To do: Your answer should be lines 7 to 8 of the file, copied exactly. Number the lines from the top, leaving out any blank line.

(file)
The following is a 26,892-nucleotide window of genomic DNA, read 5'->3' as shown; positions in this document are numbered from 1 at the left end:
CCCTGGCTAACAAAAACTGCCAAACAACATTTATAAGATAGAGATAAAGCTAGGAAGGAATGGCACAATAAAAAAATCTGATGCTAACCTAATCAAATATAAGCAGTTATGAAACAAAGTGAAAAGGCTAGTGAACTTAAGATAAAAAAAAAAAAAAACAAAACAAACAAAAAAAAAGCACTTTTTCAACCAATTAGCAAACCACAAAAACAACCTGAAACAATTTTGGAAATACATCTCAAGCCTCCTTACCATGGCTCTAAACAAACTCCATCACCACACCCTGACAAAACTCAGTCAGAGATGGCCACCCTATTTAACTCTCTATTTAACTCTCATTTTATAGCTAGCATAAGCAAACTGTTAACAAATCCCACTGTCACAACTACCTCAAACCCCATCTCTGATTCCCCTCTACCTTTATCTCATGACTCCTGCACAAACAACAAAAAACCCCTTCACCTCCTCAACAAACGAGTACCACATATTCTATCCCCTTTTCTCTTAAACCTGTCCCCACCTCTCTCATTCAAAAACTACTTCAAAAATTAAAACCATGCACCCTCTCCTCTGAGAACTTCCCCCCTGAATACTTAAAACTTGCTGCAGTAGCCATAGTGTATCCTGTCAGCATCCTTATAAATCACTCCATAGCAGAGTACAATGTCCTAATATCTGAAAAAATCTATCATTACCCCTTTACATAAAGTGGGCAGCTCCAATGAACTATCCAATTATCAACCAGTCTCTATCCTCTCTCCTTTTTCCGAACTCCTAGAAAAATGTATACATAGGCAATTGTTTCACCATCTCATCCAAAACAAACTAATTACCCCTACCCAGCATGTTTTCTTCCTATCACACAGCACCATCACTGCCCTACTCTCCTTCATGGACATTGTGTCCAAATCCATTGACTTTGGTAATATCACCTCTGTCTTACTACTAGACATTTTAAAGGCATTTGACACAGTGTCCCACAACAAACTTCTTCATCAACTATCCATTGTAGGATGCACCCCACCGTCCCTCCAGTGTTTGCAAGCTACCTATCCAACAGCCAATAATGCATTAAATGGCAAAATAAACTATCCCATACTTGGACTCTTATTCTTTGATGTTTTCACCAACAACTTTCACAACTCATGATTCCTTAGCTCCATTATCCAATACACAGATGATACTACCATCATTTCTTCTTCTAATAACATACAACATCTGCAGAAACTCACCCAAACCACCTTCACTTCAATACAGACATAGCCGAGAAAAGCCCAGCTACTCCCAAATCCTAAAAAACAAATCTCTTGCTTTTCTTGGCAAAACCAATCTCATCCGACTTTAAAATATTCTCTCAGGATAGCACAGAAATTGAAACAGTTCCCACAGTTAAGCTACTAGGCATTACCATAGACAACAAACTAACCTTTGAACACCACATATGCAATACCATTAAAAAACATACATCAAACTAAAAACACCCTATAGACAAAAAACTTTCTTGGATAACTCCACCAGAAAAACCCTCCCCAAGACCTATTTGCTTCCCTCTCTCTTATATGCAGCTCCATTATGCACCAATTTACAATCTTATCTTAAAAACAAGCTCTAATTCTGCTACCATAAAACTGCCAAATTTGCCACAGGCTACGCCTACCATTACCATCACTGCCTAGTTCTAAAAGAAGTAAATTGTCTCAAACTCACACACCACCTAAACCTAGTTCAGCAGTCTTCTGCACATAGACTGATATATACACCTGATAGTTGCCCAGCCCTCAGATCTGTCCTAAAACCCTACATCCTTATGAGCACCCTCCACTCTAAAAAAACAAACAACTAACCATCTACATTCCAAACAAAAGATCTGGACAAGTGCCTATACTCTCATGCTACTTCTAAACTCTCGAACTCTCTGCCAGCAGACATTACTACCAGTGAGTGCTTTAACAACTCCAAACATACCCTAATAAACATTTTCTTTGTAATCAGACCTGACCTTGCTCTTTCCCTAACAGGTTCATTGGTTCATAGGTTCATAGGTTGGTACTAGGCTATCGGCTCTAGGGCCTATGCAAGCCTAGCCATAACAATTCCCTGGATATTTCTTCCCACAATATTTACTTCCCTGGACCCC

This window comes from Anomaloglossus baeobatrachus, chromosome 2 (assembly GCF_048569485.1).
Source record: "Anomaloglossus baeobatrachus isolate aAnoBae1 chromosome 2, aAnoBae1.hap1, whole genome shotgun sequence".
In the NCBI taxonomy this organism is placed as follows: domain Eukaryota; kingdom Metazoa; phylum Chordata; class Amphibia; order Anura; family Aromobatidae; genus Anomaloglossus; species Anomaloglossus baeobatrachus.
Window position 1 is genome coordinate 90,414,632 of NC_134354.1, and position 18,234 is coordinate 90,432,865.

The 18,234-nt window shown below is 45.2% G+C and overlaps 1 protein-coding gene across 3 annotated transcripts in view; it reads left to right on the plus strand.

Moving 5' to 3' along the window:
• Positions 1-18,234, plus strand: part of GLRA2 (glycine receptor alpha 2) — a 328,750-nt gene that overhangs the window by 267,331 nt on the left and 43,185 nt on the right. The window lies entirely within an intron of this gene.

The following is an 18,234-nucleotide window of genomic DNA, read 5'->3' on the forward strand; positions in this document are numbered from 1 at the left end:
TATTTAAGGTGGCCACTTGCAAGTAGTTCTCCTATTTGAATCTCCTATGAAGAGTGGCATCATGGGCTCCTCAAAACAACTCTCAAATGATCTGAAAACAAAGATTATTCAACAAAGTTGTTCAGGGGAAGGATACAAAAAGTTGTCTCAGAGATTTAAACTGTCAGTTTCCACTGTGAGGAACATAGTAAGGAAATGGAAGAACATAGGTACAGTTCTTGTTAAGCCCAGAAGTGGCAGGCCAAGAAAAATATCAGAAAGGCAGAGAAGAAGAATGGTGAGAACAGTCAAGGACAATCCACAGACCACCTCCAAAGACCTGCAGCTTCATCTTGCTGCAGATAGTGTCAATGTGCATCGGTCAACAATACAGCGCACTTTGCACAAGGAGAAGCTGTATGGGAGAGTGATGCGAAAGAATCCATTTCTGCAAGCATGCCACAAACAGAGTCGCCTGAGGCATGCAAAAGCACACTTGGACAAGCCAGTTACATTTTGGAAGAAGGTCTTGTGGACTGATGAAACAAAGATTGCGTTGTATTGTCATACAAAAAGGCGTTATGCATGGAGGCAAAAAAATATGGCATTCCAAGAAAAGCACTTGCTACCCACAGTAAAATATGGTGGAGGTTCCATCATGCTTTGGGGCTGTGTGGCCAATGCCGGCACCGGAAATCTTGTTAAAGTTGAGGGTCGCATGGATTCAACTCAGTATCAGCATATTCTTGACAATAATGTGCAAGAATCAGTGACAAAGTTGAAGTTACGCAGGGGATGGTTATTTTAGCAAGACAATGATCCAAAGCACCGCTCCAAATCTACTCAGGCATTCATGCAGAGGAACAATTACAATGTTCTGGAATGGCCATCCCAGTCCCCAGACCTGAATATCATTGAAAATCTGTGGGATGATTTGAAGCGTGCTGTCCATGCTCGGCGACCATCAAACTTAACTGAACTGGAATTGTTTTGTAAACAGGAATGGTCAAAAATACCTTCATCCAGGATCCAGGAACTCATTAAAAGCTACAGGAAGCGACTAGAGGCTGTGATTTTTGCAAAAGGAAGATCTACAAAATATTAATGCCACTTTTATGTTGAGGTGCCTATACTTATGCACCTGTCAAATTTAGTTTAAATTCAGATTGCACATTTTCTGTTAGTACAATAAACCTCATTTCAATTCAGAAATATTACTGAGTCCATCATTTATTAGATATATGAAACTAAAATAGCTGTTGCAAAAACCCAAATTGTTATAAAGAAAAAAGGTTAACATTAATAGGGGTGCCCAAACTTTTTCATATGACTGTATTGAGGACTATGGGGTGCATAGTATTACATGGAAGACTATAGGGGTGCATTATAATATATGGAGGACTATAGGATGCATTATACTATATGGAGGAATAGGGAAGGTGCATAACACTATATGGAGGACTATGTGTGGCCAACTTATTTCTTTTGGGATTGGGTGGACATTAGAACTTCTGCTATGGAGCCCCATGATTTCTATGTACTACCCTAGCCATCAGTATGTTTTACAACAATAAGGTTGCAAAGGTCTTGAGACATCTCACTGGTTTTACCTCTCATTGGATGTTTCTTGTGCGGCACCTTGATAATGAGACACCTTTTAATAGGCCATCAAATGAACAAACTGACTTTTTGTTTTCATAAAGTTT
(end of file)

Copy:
The 18,234-nt window shown below is 45.2% G+C and overlaps 1 protein-coding gene across 3 annotated transcripts in view; it reads left to right on the plus strand.

Moving 5' to 3' along the window: